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"Separate or together? Questioning the relationship between the encyclopedia and bestiary traditions"
Elizabeth Keen
Journal of the Australian Early Medieval Association, 2, 2005

"As receivers of texts transmitted by medieval readers and re-writers over time, we have necessarily categorised them in terms of genre: romances, chronicles, sermons, bestiaries, encyclopedias and so on. With hindsight we can see how conventions accrued over the centuries to these different types of text and how specialised fields of study grew around them. Thus it can reasonably be said, for example, that the encyclopedia manuscript tradition is separate from the bestiary manuscript tradition. The distinction may be useful for the historian at the receiving end of a textual tradition, but suggests a false dichotomy from the medieval perspective. The terms as they have emerged in the scholarly tradition represent modern scholarly concepts. This paper reviews evidence that although the so-called encyclopedia and the bestiary appeared early on in different forms and acquired different conventions, they shared features of great importance to medieval people. " - abstract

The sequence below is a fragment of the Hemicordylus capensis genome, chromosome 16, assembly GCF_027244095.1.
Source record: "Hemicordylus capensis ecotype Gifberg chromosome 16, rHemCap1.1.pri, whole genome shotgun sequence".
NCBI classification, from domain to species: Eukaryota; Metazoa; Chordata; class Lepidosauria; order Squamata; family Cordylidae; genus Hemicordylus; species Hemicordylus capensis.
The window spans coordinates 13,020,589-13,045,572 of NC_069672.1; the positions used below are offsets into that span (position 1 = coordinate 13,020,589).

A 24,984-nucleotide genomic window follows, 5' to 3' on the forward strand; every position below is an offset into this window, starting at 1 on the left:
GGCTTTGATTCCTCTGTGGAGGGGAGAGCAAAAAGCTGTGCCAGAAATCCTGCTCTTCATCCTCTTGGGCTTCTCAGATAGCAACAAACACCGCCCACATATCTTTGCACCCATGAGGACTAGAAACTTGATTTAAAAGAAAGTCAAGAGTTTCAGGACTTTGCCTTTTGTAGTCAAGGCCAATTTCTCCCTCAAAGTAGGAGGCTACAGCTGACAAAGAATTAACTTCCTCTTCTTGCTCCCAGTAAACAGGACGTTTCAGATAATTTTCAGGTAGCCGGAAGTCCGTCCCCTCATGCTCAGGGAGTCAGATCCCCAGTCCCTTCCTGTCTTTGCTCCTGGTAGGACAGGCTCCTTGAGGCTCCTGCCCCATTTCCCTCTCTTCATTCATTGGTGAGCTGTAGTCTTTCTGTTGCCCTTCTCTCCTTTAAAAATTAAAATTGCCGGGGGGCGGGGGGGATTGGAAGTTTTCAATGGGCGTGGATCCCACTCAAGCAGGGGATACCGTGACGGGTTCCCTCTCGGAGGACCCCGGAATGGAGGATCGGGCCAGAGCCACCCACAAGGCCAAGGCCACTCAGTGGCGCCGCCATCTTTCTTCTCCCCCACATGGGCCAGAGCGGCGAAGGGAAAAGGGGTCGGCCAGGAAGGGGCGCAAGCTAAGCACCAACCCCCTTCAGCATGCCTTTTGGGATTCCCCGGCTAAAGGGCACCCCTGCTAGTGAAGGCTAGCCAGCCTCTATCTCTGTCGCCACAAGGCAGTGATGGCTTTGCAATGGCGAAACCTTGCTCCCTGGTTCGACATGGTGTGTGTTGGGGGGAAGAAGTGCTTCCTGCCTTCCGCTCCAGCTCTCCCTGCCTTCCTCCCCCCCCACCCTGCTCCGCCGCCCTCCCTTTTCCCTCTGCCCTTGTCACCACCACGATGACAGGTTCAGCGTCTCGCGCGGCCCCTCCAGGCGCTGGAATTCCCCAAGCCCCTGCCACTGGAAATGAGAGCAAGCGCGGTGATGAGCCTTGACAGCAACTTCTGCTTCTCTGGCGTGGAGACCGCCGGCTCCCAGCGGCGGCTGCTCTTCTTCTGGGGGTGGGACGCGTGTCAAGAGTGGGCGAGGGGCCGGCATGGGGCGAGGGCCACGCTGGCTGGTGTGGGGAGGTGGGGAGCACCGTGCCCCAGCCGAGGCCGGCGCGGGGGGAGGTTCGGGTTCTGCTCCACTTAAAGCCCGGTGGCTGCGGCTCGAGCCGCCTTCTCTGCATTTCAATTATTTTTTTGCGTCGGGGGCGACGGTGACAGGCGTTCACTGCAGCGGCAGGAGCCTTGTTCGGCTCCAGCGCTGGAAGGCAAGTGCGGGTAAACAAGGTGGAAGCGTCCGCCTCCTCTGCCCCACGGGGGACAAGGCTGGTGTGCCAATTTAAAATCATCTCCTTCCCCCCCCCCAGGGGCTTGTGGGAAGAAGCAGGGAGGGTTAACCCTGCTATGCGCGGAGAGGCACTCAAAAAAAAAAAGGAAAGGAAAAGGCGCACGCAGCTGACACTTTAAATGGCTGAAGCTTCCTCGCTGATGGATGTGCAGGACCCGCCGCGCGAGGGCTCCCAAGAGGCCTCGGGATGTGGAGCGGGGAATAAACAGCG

Language: English

ISSN: 1449-9320
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